And why isn't NPS charging cars and horses to use the park? They do far more damage and use up FAR more Park resources than a backpacker could ever do.

NPS is testing the waters to open a floodgate of GSMNP fees. $4/night will become $10 before we know it. Boy Scouts and other groups will be priced right out of the park. Fine by NPS I suppose, they seem content to keep everyone in their cars anyway.

Ranger Dave, I'm sympathetic to all those issues. And I know that the law prohibits an entrance fee on the main highway.

But this particular fee discriminates, and in a particularly invidious way: it asks backcountry users who go into the backcountry to get away from the frontcountry to pay for services that frontcountry users consume.

It would be more honest to put parking meters in the visitor center and turnout lots to collect revenue from the automobile tourists who dominate the park. A tollbooth at Cades Cove would also align fee-payers and service beneficiaries more effectively. Neither option would impose a fee on Highway 441 in violation of agreements with NC & TN.

Ranger Dave.

Okay. Assuming the LAW allowed the GSMP "to make a few bucks" on backpackers, why the disinformation, false justifications and hogwash?

Your last paragraph may reveal the Park Service's true motiviation. Control.

As a tax paying "front country" user in the Great Smoky Mountains, I am appalled by the self-centeredness of our "backcountry" users who resent having to pay a $4 fee to tramp through the park, use the facilities, leave behind horse manure and Power Bar wrappers on the trails, and otherwise consume the same environment for which I pay upwards of $20 a night, with no ceiling on our fees. Enough with your arrogance! You don't own the park, anymore than we do. You owe the park, and the National Park Service, your support. One Power Bar less a day will not break the bank and will mean cleaner trails for the rest of us.


What facilities?

That's the point!

Tennessee Hiker -

I've not had the opportunity to use the park's backcountry, but according to the park's website, the area has: 800+ miles of hiking trails, and I suspect there are at least some trail bridges and a fair number of signs at key trail junctions; backcountry shelters for overnight users; backcountry campsites (at least some with fire rings) that require at least minimal occasional maintenance; five drive-in horse camps that likely serve as staging areas for some backcountry trips....and so on.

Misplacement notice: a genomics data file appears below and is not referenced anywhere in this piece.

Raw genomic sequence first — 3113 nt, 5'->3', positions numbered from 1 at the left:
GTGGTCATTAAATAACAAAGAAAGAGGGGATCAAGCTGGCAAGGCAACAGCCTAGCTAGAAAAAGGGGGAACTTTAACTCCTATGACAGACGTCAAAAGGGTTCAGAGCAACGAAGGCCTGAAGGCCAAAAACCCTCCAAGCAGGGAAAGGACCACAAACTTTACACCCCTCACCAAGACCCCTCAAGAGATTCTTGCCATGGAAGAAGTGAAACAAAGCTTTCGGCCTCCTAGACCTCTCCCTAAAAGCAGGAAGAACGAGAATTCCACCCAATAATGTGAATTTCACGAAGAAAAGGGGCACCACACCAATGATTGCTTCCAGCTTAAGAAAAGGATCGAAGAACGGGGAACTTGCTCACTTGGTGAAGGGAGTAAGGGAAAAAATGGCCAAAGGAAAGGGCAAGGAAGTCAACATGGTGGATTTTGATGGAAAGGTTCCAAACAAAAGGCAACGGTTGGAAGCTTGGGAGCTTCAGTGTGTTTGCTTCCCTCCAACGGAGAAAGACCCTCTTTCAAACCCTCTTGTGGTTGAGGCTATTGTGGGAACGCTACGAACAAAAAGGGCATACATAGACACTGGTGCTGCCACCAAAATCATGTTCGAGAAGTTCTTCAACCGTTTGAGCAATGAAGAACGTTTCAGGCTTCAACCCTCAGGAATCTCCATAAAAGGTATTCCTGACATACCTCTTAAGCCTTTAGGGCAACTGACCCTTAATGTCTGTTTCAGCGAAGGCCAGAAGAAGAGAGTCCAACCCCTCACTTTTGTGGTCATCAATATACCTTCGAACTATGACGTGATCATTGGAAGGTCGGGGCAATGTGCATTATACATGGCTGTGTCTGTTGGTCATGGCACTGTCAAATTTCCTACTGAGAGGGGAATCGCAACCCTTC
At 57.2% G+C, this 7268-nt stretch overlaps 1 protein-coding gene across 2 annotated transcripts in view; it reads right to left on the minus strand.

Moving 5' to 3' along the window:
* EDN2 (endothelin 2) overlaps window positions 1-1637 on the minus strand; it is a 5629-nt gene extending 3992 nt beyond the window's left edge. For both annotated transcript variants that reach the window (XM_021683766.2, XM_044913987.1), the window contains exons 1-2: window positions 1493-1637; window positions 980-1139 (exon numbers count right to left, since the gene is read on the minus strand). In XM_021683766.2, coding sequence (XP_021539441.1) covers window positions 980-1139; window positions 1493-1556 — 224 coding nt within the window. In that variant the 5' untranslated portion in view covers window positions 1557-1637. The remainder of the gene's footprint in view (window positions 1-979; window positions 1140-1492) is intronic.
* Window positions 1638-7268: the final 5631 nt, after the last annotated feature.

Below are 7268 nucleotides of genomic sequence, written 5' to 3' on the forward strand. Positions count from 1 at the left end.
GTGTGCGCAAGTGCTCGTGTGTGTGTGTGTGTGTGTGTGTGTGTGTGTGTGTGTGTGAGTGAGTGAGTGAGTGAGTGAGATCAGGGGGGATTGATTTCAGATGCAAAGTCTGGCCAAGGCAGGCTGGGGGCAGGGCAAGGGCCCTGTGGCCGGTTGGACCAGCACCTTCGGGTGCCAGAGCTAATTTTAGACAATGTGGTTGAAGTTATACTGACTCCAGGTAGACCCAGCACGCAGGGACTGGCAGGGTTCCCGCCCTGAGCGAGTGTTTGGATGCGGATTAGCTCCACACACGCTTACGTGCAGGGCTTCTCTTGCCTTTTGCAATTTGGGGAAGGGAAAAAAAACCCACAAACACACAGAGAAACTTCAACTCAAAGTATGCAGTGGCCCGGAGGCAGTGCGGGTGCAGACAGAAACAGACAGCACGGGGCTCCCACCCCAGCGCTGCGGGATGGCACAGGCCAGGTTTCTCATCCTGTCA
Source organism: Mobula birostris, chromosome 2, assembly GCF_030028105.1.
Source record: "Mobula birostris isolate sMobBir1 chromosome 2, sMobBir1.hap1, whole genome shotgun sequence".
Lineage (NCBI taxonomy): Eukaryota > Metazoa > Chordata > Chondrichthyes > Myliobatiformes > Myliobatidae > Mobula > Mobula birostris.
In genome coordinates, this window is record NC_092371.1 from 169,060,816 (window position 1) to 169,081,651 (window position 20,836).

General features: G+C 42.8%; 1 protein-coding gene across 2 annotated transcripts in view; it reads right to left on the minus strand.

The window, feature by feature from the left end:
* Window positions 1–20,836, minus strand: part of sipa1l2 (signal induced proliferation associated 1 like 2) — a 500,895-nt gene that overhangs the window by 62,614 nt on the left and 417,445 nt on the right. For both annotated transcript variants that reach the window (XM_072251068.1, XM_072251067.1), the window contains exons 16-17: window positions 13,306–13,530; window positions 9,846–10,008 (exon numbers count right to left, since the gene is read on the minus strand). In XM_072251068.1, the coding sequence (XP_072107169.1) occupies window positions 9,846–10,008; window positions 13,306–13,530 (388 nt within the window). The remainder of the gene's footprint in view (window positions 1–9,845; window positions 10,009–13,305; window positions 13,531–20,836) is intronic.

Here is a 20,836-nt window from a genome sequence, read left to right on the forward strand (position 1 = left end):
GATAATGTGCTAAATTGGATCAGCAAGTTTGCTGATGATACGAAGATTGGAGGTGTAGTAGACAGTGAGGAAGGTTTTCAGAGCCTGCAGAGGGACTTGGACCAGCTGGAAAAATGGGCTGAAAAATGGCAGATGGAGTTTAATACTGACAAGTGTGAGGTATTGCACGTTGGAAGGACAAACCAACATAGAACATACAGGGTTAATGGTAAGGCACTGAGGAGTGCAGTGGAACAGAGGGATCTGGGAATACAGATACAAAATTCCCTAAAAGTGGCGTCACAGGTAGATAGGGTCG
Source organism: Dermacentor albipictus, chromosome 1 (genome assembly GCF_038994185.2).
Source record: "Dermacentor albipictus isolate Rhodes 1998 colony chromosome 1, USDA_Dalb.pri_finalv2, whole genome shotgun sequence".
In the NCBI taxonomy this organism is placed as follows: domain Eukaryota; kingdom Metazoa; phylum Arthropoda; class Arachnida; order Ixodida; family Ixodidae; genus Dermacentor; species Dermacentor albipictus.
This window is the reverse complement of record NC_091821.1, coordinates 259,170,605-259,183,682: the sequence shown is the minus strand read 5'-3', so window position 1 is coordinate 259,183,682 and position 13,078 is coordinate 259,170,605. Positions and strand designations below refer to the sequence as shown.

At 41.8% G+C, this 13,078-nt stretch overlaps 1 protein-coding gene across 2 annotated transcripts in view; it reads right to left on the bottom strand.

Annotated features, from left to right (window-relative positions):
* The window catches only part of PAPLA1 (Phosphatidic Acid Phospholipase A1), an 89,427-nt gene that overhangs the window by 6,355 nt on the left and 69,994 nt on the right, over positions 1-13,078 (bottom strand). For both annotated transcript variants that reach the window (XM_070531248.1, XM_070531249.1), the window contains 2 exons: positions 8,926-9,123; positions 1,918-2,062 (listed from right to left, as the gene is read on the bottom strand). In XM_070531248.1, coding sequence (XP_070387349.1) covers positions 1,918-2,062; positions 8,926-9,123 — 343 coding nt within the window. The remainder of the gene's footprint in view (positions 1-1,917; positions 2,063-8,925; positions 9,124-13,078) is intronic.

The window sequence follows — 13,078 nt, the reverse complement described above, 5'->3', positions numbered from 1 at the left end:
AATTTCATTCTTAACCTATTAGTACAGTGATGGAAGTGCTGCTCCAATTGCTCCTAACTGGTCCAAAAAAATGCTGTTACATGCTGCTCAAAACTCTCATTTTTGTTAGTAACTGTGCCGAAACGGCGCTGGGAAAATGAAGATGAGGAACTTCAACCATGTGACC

In the context used above by Revkeebler, it seems the above items could reasonably be described as "facilities."

Tom, aren't our tax dollars paying for the roads I drove on two weeks ago at Mt. Rainier and Crater Lake? Why did I have to pay an entrance fee to drive on those roads? And why shouldn't a backpacker have to pay for his/her use of the park? If I bring my own food and linens on a cruise can I go for free or get a discount? Of course not. If you are enjoying what you want to do in a park then you should support it just like anyone else does. And I hardly doubt that the NPS is going to price out backpackers in any park.

Bob, given your argument, only folks who drive in a park need to pay for it? Who is going to pay for the biologists and law enforcement rangers and trail maintenance crews and fire monitors and smoke jumpers etc., etc. who work for the park to make sure you can have that "backcountry" experience? I contend it is the backcountry users who are expecting the frontcountry uses to pay for their experience in the park.

Tennessee, have you seen some internal NPS document that states that, contrary to what they told the public, they have no intention of hiring additional backcountry rangers? And all park managers need some degree of control in their parks or chaos would reign.

Good points Rev and Jim.

My final comment on this issue is this. I have visited many of our national parks and I have come across way too many people who felt like the activity they wanted to participate in was not one that should have a charge. But here's a fact, no park makes nearly the amount of money it requires to operate from the fees it charges. If you are on this website you know that government monies are tight and so where is one of the first places cuts are made? In the parks because we aren't as important as schools, hospitals, and any number of other social services. (I would beg to differ.) So why is it such a burden for a park user, ie backpacker, to be asked to pay a little, $4 per night, $20 max., to make sure they have Great Smokey Mountain National Park in which to enjoy their leisure activity of choise? I think it is quite a bargin.

Howdy Rev. most back country campers I know of are on foot and leave no manure behind. In your example of staying in a frontcountry site, you are also being provided services and amenities that are not provided in the back country sites. You mention maintenance of fire rings, trails, and such, historically this is done by those who volunteer and make various other contributions in both time and money. Beyond these facts, there is a matter of how this
fee proposal and process has been obviouly rigged and is fraught with deception throughout by the NPS. Before you pass judgment too hasitly on these you refer to as "self-centered" perhaps you ought visit the "" site and look at the list of mis-representations documented to have been made by the NPS folks. I would hazard a guess that most of the"crimes" or sins that you blame on back country campers have actually occurred at the hands of other such as the manure issue being a result of the equestrion folks and more often than not the litter issues are related more to the "day-hikers" than folks who love the park, give to it, and often take the time to pickup after others that fail to place the same value upon the park or fellow hikers.